I started by career in various roles at several corporates before starting my entrepreneurial journey and I completed grad school in Finance. I grew up in the southernmost state of India, Kerala where sustainable living is a way of life, which is also where I found my early inspirations to sustainability.
My earliest memory for practicing true sustainability is when my mother gave up silk. Being a south Indian, Silk sarees are a major part of any weddings or festival. Yet my mother giving it up taught me about making strong choices that affect your lifestyle and others, and how conscious they should be. Sustainable choices soon became a part of my life and I have always been mindful of decisions that I make that affect those around me, leading me to my current career choice. I recently became a Fellow at the Earthwatch institute and studying carbon and water footprint of sustainable fashion.
Fairkonnect was founded on the basic principles of Fair Trade. It was started on a purely bootstrapped budget. Our initial goal was to be a bridge between the Fair Trade artisans and global buyers. But we started this at a time when Sustainability was still at the early stages of gaining popularity which worked to our advantage. Our Slow Fashion weekend pop-ups gathered great responses, and before we knew it, Ethic Attic was a full-fledged first of its kind Sustainable Concept Store. We are the only Fair Trade certified Sustainable Concept Store in India. We started with just the in house line of Apparels and Accessories, but right now we have collaborated with over 20 brands from across the country.
Being a Sustainable brand, our choice of textiles to work with was always Organic, Natural or Sustainable. Our first collection was featured at an exclusive Sustainable trade show in Frankfurt, Germany. The collection featured women’s garments made of the Lotus fabric. The collection was received well and we have since been part of various such platforms across the globe. Over the next few collections, we gradually moved to Natural Fabric Dyeing. Knowing how harmful pigment dyeing can be for water bodies and even air quality, we chose to go the natural way. Natural dyes using natural products like Onions, Marigolds, Pomegranate, Indigo on natural textiles were the highlight of the collection.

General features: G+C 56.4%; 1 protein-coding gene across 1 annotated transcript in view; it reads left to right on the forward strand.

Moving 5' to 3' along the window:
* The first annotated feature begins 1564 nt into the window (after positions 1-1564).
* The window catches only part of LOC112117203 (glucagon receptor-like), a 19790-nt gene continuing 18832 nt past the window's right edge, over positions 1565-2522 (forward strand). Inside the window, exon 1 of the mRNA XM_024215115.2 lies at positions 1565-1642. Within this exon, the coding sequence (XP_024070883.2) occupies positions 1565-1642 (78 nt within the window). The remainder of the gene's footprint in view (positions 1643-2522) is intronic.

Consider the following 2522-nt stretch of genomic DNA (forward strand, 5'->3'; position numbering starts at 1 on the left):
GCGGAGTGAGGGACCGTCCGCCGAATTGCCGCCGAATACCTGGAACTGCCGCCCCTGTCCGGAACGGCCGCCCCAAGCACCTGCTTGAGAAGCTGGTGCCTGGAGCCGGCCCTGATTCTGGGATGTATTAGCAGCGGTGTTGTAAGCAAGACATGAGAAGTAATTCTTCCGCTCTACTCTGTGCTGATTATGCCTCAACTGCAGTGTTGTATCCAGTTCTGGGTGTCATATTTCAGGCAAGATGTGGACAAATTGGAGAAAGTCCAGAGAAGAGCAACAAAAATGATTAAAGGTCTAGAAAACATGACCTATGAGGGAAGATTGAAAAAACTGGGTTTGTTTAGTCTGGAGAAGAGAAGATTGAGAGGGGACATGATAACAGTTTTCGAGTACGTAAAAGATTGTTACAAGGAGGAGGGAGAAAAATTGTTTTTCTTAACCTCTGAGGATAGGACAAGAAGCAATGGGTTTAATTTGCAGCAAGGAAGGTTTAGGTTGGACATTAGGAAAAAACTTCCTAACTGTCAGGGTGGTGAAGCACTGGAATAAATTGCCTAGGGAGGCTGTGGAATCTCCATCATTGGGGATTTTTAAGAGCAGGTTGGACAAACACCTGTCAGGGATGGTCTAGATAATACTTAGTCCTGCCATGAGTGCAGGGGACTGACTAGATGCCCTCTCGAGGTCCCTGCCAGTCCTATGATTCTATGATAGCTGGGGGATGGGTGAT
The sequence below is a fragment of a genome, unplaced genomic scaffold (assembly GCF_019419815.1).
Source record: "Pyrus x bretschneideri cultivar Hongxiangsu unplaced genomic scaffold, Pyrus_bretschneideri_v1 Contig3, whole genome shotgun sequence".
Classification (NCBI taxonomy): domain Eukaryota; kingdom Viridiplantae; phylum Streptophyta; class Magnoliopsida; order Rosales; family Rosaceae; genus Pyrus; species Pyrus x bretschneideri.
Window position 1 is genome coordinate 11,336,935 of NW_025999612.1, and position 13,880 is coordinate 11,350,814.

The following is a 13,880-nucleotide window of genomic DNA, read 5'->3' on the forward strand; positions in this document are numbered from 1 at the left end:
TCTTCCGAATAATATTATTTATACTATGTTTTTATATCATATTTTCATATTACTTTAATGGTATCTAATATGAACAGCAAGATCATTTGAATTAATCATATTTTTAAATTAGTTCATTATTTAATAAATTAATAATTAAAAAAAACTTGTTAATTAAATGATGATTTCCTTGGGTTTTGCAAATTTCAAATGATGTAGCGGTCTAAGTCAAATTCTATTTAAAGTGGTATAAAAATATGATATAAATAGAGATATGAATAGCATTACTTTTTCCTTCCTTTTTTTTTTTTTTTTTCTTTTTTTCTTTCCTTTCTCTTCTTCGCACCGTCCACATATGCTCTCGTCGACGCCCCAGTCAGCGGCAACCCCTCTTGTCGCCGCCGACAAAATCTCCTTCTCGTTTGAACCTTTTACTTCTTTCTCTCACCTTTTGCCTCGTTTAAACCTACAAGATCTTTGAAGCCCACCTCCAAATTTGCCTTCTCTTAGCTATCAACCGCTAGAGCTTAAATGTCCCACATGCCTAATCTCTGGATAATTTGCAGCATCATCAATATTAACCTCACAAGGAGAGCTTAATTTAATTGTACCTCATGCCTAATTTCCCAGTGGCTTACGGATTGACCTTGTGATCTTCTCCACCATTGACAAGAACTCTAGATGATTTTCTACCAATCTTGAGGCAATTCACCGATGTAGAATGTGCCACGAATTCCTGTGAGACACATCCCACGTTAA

There’s a reason for the sayings, ‘A well Paid job’ or an ‘Entrepreneurial Life’, because when you’re an entrepreneur, your business is your life- what you breathe, your passion. In my experience, there has never been a dull moment, it is either exhilaratingly, exciting or exhausting, sometimes both at the same time. Personally, what has been most challenging to me is staying focused on our primary goal. It is easy to change your path, new ideas will emerge, and thoughts will evolve into something else. But knowing that you started this with that one primary goal in mind and if you tread towards it without losing focus, you would get there.
be flexible enough to evolve, yet rigid enough to achieve.Rema Sivaram
Since the craft sector is highly unorganized, another challenge that the business constantly faces is communication. The skilled sector is technologically challenged and to make them cope with changing trends require a lot of conversations, training and development. We constantly update our clusters and help them achieve the quality and finish required by global buyers. At the same time, there are geographic and cultural challenges also which requires transparent communication with clients to help them understand the vulnerable situation under which most of the clusters function. We have so far been successful in keeping the communication transparent and seamless, which has taken years to achieve in training.
For example, the cluster that makes our Cashmere & Pashmina Shawls are from Kashmir and constantly face unrest and complete shutdown of services. For close to a year, they would not be candid with us about it assuming we would not understand the situation back there. But once we explained the client pressure and once they understood the supply chain, they felt comfortable being open to us which in turn helped us build the trust with our clients. Now, our clients are proud to work with them and feel they have shared the journey with the craftsmen.
What I’ve learnt from my career choice is that you need to be flexible enough to evolve, yet rigid enough to achieve.
For more on Rema Sivaram’s projects, visit FairKonnect’s Ethical Attic.